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Muhammad continued from Page 23 er clichés that filter through the otherwise hormonal urges and appetites that rule at that age. When I was in high school, I attended California Boys State. Every year the American Legion sponsored those weeklong conclaves in all the states to introduce boys to politics.

When I was at Boys State, I was one of eight Blacks among 800 boys in attendance. We were arbitrarily [not ideologically] divided into two political “parties” – the Whigs and the Tories. I can’t remember which group I was in, all I can recall is that for the previous seven years, that party had lost the elections for Boys Governor and other top offices. On the night before the elec-

46 Aug. 30, 2012 - Sep. 5, 2012

how flaws in current gun policies contribute to this disparity. Following mass shootings, gun control opponents have not been bashful about pushing for laws to remove restrictions on carrying guns in schools, bars and churches. Indeed, calls for removing restrictions on carrying concealed firearms will not stop mass shootings. Research indicates that so-called right-to-carry laws don’t reduce violence, and may increase aggravated assaults. But studies I have conducted indicate that stricter regulations of gun sales, whether by retail dealers or by private sellers, are associated with fewer guns diverted to criminals. Moreover, national surveys show that a large majority of citizens favor these reforms to our gun laws, including most gun owners.” It is way past time for common-sense gun law reform in

America. Many of the victims of mass shootings have been strangers—sometimes children—who were personally unknown to the shooters but were simply in “the wrong place at the wrong time,” even if the “wrong place” turned out to be going to class, attending a worship service on a Sunday morning, or going to the local movie theater on a summer evening. In other words, they could have been any one of us. What will it take for us to do something about it? wi Marian Wright Edelman is president of the Children’s Defense Fund whose Leave No Child Behind® mission is to ensure every child a Healthy Start, a Head Start, a Fair Start, a Safe Start and a Moral Start in life and successful passage to adulthood with the help of caring families and communities. For more information go to www.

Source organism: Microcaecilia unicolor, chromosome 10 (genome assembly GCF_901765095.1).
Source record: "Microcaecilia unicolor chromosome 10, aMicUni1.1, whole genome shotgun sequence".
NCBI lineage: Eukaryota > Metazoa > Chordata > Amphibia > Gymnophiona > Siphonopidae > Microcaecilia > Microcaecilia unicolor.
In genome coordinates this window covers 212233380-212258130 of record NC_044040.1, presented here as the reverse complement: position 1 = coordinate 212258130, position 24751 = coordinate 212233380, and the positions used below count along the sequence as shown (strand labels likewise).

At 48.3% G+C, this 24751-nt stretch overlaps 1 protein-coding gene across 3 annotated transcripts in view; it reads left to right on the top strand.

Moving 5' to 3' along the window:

campaign of lies and distortions directed at the Leon H. Sullivan Foundation and the sovereign African nation of Equatorial Guinea was unleashed. Oh, they weren’t looking for a manufactured excuse to not attend. They were determined to destroy the Sullivan Foundation, now headed by Hope Sullivan Masters, the daughter of the late founder. They ordered their contacts to begin a campaign of disinformation, smear and downright falsehoods to tarnish the image of the foundation. Also, they began, with the same evil fervor, to attack the nation of Equatorial Guinea. They accused this thriving and lovely nation as a human rights disaster. It is a lie! The attack was relentless replete with tweets that would reach a large populace and encourage people not to participate. Democratic elected officials were put on lockdown and could not participate as they usually